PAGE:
When I was in middle school, I remember going to church camp and conferences and really wanting to put my hands up during a worship song. I would feel something in my soul stirring as the lights dimmed, drums pounding, bass so loud you can feel it in your chest, something inside rising up to the point that I knew I myself needed to move, needed to reach for this God I was singing about.
Just as my hands would flutter, inching upward from my lap to my sides, I would hesitate. I would look to my left, look to my right. My friends’ arms, crossed in front of their chest, would stop me.
Or there were times my friend’s hand would be in the air and eagerly, having found the permission I was looking for, I would reach, eyes closed, forgetting where I was until the song was over and sometimes I stood, embarrassed, no, mortified, if my hands were the only ones still up.
Or there were times I stood, my own arms crossed tight, not letting myself feel one tiny thing, holding tight. Not giving myself permission to let go one bit.
I’ve been reading through John with SheReadsTruth (side note: have you wondered what the fuss about SheReadsTruth is about? I challenge you to take a week and check out the devotional every morning. I’ve never been one for a prescribed devotion, but really, SRT is an amazing community and has really encouraged me) and this verse has been stuck in my head like a bad Britney Spears song for the past week and a half:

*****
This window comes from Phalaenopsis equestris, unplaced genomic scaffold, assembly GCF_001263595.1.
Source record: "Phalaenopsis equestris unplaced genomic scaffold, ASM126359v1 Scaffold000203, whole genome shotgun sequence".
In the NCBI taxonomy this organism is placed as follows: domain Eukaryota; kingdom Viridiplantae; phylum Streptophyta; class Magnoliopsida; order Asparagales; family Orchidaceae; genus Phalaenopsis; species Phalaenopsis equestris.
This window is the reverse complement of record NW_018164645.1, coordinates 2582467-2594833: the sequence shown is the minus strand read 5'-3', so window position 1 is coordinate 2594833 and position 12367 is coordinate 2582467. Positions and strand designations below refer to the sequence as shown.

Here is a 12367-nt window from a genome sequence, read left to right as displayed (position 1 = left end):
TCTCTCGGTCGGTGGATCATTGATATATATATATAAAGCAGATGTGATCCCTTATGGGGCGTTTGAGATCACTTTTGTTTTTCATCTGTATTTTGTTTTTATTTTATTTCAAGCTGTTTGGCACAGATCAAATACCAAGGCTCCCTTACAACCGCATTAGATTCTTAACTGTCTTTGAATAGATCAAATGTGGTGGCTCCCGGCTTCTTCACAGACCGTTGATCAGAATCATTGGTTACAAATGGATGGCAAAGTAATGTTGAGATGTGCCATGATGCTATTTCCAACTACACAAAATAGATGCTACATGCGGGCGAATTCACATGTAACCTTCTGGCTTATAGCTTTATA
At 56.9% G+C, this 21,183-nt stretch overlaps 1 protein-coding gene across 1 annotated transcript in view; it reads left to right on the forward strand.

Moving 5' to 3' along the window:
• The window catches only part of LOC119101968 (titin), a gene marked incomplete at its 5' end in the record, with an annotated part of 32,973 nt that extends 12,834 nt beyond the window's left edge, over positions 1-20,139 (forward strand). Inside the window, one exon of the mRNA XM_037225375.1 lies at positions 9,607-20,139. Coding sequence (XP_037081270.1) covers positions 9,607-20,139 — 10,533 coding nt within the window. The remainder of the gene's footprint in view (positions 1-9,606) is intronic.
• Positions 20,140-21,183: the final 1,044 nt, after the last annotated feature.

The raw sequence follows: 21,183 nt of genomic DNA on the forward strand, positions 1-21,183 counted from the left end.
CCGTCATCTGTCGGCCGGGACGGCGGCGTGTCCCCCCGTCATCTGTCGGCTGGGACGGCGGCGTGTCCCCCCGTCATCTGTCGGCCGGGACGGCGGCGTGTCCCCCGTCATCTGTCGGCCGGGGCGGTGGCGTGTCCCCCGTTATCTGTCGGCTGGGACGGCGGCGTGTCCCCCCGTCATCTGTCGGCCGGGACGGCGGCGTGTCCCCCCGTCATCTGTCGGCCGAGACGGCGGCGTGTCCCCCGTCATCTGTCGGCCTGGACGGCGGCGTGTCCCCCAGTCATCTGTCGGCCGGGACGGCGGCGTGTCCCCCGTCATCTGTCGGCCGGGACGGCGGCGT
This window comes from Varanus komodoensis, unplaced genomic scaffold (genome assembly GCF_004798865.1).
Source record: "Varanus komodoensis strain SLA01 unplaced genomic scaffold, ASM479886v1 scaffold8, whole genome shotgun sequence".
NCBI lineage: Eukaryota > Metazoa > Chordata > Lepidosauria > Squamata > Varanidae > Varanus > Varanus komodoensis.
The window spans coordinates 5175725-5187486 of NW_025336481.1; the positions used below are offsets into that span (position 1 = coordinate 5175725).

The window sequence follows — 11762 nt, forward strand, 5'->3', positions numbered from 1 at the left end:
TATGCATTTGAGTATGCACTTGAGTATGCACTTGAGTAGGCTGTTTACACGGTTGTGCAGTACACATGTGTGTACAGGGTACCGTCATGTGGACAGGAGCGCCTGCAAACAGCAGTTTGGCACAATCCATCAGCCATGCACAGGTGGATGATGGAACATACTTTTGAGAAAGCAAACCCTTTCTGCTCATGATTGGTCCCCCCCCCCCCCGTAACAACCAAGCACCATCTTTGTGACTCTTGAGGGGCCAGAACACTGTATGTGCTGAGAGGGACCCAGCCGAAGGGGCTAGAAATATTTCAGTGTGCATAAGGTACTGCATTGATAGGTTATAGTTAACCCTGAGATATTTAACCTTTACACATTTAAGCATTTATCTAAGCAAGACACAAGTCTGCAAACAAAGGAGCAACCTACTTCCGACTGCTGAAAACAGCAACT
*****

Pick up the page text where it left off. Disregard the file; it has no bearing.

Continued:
“How can you believe, when you receive glory from one another and do not seek the glory that comes from the only God?”
John 5:44, ESV
It’s not a, “That’s a bad idea.” It’s not a “Maybe this will go better if you…” It’s a statement that seeking glory from people and believing God are two mutually exclusive things. They absolutely cannot coexist.
And then we hear this really sad story,
“Nevertheless, many even of the authorities believed in him, but for fear of the Pharisees they did not confess it, so that they would not be put out of the synagogue; for they loved the glory that comes from man more than the glory that comes from God.”
They had him! They had Jesus right there, in the flesh, moving among them. They saw with their own eyes miracles that could not be explained. They heard his teachings like no other that opened their minds and hearts to Scripture they had heard their wholes lives.
But they couldn’t take hold of him. Because they wanted the comfort and none of the confusion. They wanted the head without the heart. They wanted the mundane rather than the miraculous. They wanted to receive glory rather than be near the One who embodies glory.
Don’t let that be said of you. Don’t let that be your epitaph. Don’t keep your hands at your sides, waiting for permission to believe. The world is never going give you permission to live an extravagant life spent on Jesus. So close your eyes, lift your hands, let your spirit fill, and forget to look around. Because how can you believe if you don’t seek His glory?